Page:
Similar to the female and juvenile Northern Cardinal, the
Pyrrhuloxia's thick, strongly curved, parrot-like orange-yellow
bill helps identify it. The male is 7-1/2 to 8-1/2 inches long
and is grey overall, with red on the face, crest, wings, tail
and underparts. The female shows little or no red; the bill is
a dull yellow. This bird is fairly common in thorny brush and
mesquite thickets of dry streambeds, desert, woodland edges and
ranchlands. The song is a liquid whistle, thinner and shorter
than the song of the Northern Cardinal. The call is a sharp "chink".
In a loosely built cup of grass, twigs, and bark strips concealed
in dense, thorny bush, 3 or 4 white eggs, lightly speckled with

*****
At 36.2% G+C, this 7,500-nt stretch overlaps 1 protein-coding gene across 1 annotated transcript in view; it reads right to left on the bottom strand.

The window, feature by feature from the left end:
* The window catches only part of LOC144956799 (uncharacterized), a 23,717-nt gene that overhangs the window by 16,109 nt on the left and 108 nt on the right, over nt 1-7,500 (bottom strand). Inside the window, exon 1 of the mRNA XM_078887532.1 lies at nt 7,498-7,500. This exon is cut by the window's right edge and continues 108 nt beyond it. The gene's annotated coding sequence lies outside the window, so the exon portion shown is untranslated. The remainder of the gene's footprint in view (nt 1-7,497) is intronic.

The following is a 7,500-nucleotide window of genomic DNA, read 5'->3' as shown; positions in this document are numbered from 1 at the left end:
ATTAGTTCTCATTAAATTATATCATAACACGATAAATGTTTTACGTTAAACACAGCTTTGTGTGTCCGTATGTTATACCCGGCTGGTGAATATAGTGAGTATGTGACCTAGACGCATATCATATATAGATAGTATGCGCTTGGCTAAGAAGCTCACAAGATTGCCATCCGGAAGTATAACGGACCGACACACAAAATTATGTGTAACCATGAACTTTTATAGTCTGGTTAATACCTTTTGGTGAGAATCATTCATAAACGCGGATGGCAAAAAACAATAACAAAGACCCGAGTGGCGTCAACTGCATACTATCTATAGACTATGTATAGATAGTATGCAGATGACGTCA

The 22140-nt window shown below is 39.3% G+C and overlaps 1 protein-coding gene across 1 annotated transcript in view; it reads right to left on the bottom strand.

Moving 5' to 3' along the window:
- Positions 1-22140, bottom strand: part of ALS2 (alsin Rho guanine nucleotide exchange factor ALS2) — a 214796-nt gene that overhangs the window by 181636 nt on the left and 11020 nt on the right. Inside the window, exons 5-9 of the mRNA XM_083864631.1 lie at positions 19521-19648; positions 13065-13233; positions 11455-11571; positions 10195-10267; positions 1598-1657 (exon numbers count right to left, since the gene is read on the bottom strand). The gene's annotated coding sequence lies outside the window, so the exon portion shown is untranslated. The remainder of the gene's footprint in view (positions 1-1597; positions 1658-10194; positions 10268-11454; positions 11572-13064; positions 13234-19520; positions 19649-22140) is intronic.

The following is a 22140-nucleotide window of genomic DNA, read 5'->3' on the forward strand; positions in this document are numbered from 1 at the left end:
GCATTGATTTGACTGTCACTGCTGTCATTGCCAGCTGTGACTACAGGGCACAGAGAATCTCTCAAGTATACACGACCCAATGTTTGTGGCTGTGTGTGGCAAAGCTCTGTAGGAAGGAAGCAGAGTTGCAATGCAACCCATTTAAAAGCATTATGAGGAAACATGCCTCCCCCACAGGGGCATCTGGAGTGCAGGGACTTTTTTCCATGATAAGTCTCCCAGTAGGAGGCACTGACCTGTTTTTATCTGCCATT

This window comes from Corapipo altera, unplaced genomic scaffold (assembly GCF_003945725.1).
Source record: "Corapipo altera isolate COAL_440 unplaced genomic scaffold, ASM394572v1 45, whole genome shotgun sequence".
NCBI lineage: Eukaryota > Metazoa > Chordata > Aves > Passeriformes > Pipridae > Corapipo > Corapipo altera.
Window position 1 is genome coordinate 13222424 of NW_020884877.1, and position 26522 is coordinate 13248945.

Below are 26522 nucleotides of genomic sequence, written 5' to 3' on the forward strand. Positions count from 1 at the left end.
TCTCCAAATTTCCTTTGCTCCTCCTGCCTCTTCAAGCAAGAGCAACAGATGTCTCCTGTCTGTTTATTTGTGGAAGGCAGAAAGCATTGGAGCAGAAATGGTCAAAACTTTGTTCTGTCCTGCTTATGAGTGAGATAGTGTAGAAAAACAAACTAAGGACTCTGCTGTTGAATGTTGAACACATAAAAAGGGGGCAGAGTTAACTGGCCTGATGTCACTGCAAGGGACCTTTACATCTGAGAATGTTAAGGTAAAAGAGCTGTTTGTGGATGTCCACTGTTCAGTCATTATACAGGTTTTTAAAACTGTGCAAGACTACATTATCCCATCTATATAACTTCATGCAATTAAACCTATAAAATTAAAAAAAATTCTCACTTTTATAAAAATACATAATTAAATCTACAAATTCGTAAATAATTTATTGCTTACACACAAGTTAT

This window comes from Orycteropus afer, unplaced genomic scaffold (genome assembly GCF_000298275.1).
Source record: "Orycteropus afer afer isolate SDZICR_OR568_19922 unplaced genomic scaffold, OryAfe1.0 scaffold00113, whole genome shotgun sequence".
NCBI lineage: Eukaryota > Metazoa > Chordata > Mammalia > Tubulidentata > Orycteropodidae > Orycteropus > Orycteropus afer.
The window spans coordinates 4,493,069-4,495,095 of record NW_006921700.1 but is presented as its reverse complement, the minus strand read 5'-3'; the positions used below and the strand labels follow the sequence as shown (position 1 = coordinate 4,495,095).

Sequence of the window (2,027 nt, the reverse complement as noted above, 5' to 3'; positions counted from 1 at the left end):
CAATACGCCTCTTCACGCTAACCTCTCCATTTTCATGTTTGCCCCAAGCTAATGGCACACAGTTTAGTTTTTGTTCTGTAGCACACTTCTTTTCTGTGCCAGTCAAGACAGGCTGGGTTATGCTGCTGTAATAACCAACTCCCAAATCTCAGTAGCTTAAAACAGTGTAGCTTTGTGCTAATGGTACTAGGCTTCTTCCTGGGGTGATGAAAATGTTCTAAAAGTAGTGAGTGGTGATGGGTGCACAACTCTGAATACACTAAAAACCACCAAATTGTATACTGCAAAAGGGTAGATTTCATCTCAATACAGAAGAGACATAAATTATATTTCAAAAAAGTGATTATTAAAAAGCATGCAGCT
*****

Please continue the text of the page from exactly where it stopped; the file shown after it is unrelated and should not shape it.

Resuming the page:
brown, are laid.
The Pyrrhuloxia is a resident from Arizona, southern New Mexico,
and southern Texas southward. It is casual to southeastern California.
These birds feed on seeds and insects and benefit cotton fields
by destroying great numbers of cotton worms and weevils. When
approached, a pair will fly up to a high watch post, erect their
crests, and sound a loud alarm. The name Pyrrhuloxia comes from
Latin and Greek words meaning "bullfinch with a crooked
bill." Some feel it would be more appropriate to call it
the Gray Cardinal.